|Can you spot the edibles? Hidden in the landscaping are basil, cilantro,
oregano, watermelon, squash and tomato plants.
What do veggie gardens and real estate properties have in common? It’s all about location, location, location.
I’m on my fifth season gardening and it finally sunk in: The pride and joy of my summer harvest–the illustrious tomato–will never thrive in my backyard garden box. Never. There just isn’t enough* sun.
Undeterred, however, I started this season by scoping out the places on our property that do get enough rays. And you know the best location? Smack dab in our front yard.
|Tucked in amidst the shrubs and gardenia bushes you can
see some of the nine (yes, nine) tomato plants and the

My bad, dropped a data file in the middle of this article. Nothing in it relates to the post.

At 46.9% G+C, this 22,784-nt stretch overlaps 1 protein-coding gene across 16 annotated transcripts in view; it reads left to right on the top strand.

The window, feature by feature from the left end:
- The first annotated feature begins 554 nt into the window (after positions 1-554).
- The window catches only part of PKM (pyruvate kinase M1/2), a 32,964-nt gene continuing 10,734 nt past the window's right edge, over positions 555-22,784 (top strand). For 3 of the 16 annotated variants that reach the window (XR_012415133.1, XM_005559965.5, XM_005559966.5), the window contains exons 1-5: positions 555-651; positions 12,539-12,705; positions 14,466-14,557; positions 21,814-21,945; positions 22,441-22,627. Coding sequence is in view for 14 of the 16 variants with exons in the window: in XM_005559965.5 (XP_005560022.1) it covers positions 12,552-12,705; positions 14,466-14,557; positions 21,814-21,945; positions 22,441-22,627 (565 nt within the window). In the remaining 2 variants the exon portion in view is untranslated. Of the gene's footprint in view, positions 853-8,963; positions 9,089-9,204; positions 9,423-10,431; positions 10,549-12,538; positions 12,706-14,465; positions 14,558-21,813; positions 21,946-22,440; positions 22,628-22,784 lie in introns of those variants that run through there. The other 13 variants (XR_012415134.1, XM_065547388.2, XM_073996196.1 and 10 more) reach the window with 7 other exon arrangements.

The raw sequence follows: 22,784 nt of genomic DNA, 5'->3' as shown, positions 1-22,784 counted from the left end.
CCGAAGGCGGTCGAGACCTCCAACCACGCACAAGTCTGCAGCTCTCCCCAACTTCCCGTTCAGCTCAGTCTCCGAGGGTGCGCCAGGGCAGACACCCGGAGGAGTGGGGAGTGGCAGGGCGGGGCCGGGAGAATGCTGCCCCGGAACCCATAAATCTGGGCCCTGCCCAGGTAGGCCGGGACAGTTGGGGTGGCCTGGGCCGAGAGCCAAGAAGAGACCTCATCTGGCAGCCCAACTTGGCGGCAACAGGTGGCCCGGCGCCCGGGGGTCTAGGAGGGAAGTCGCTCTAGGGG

lone zucchini. If T didn’t object, that tall yellow shrub would
be gone in a heart beat!
Of course, Mr. T put the kybosh on yours truly turning half of our front yard into a produce patch. (I would have, truly.) But he looked the other way when I started sneaking ceramic pots in between shrubs. (He wouldn’t, however, let me cut down shrubbies in order to make more room. Alas.)
The result? So far, the best damn tomato crop I’ve produced in going on five years. Miracles, people!
|Our neighbor’s front yard garden.|
I’ve noticed, at least in our neighborhood, an uptick in front yard
veggie gardening. Some folks are sly like me–working vegetables and herbs into existing landscaping. Others create full-on raised beds alongside their driveways. I’ve also seen friends with limited space create beautiful porch gardens using window boxes and pots.
So, if you’re stuck with a shaded backyard like me, consider moving the show out front.
*Apparently this is a common gardening problem, underestimating sunlight hours.
|In the empty space, I’ve planted a few watermelon seedlings. I may also tuck in some beet and radish seeds.|
|Trying some natural slug/snail repellent around the basil.|
|A pretty little miracle.|